The Biden administration is planning to allow certain people into the United States who worked for the Taliban government in Afghanistan from 1996 to 2001, Fox News reported.
A draft document from U.S. Citizenship and Immigration Services (USCIS) outlines how the Department of Homeland Security plans to issue a memorandum on the previously mentioned civil servants so that they can be exempt from terrorism-related inadmissibility grounds (TRIG) if they fulfill other background requirements.
"Many individuals who worked in civil service positions before the declaration of the Islamic Emirate of Afghanistan in 1996 continued to do so after the declaration," the document reads in justification of these applicants. "Some did so under duress or other situations of hardship."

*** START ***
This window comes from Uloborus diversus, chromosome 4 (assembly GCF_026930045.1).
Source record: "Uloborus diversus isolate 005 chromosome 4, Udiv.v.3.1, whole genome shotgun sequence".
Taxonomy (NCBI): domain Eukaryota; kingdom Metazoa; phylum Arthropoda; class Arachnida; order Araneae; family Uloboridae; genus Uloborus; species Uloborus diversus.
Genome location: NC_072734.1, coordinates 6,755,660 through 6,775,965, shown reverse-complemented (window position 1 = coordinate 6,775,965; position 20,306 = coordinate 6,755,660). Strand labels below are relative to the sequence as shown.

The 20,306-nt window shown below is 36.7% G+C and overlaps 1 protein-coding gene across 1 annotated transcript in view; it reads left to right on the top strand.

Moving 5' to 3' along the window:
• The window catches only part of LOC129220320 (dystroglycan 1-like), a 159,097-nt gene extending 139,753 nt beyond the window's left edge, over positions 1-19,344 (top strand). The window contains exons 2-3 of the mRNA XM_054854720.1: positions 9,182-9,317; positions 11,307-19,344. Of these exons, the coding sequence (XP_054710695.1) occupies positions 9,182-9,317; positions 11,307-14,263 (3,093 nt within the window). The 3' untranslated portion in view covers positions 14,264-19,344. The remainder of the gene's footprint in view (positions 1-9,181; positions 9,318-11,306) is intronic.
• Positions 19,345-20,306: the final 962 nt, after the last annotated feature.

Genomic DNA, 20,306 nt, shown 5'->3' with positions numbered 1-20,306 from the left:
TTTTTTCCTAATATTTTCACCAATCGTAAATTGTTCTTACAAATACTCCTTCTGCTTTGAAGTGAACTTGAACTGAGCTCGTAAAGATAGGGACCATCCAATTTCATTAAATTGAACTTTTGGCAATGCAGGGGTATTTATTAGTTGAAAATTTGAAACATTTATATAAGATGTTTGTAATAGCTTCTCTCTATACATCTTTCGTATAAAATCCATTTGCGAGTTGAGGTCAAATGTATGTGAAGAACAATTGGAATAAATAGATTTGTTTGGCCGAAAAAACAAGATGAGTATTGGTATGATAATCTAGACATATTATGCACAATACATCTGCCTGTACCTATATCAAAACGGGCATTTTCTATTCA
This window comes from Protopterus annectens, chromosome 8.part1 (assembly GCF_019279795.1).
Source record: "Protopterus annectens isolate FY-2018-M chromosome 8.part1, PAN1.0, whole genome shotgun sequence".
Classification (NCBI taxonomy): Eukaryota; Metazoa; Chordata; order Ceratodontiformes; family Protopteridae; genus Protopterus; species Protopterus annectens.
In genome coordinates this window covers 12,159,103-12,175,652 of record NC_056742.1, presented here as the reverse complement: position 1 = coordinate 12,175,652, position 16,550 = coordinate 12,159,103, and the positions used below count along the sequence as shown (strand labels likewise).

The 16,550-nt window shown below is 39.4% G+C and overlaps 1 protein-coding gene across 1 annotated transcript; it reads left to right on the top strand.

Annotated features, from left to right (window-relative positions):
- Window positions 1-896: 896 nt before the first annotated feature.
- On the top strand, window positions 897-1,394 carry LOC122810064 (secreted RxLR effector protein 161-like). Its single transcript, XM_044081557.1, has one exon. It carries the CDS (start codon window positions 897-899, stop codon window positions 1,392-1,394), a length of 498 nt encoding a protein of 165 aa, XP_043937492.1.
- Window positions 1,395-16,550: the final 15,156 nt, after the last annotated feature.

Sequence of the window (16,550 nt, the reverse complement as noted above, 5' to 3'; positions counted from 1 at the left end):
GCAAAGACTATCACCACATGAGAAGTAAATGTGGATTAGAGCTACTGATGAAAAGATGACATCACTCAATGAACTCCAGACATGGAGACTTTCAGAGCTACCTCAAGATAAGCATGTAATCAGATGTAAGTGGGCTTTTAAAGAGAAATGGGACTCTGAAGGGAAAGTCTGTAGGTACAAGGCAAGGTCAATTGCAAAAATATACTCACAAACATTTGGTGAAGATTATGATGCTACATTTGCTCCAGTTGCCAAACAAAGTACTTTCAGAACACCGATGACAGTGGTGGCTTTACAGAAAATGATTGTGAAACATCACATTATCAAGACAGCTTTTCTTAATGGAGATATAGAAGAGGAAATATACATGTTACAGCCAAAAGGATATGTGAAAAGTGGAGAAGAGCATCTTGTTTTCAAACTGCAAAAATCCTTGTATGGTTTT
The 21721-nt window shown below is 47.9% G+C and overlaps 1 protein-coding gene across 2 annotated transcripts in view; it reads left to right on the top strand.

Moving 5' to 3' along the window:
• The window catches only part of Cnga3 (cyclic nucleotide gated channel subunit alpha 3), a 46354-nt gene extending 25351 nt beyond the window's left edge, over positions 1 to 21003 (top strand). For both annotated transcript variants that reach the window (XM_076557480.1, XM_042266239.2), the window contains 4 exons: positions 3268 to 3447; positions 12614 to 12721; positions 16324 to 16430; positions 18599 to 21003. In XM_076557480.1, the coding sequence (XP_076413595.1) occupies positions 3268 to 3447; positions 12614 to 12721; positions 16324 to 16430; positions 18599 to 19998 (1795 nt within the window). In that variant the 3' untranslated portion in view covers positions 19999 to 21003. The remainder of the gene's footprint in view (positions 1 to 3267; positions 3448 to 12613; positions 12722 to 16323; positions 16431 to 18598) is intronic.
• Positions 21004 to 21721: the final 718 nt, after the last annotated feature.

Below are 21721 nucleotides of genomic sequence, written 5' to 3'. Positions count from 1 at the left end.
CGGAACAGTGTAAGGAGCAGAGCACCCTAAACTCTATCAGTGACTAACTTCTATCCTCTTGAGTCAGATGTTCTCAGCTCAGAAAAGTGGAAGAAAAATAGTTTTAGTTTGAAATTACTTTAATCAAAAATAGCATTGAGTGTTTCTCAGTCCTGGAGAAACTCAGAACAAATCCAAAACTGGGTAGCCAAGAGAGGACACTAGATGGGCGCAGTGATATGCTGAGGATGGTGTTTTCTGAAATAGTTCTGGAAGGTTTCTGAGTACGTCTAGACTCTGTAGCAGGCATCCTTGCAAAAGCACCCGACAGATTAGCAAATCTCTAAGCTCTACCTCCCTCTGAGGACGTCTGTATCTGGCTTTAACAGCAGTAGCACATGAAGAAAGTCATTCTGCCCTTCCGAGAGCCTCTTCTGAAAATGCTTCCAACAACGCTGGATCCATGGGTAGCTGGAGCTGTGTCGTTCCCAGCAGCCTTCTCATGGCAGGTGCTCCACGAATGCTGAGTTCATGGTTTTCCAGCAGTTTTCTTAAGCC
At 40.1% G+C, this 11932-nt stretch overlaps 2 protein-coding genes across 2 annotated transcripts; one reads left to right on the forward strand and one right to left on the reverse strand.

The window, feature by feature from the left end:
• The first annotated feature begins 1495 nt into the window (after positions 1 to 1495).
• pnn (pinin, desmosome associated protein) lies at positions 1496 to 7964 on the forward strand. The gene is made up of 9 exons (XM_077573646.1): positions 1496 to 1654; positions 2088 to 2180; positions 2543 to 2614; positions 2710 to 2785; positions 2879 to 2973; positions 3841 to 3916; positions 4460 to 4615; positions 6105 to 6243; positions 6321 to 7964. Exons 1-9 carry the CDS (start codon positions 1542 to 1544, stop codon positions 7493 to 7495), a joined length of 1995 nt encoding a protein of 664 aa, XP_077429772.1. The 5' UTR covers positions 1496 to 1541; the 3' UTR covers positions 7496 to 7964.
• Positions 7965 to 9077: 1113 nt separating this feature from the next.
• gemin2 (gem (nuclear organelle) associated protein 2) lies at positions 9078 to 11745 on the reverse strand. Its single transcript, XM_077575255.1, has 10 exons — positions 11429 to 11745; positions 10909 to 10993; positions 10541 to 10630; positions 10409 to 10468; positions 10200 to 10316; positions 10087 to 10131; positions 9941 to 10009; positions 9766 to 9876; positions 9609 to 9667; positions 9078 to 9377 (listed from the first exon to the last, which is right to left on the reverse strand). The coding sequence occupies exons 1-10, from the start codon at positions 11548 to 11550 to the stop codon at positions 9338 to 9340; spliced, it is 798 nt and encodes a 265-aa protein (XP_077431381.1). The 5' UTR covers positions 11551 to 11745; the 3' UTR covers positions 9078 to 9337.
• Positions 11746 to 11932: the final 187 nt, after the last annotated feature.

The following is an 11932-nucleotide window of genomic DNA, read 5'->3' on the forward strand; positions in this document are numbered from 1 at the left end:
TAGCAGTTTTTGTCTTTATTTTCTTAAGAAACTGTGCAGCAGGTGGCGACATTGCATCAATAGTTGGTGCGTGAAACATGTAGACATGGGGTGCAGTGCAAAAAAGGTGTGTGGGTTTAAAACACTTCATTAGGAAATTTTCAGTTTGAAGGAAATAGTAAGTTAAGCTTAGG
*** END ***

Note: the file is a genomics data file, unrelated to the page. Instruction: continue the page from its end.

"Some used their positions in humanitarian capacities to mitigate the repressive actions of the Taliban regime, often at great personal risk. Some of these civil servants later worked for or helped the International Security Assistance Force, the U.S. government or the Afghan government that was established in Dec. 22, 2001," the document states.
One White House official commented that the memo would not change the vetting process and that law enforcement counterterrorism officials would still screen applicants as they would anyone else entering the country.
"The effect [of the memo] is that people who worked as doctors, grade school teachers, civil servants or low-level government employees wouldn't automatically be barred from ever entering the United States because they worked in those professions," the official said.
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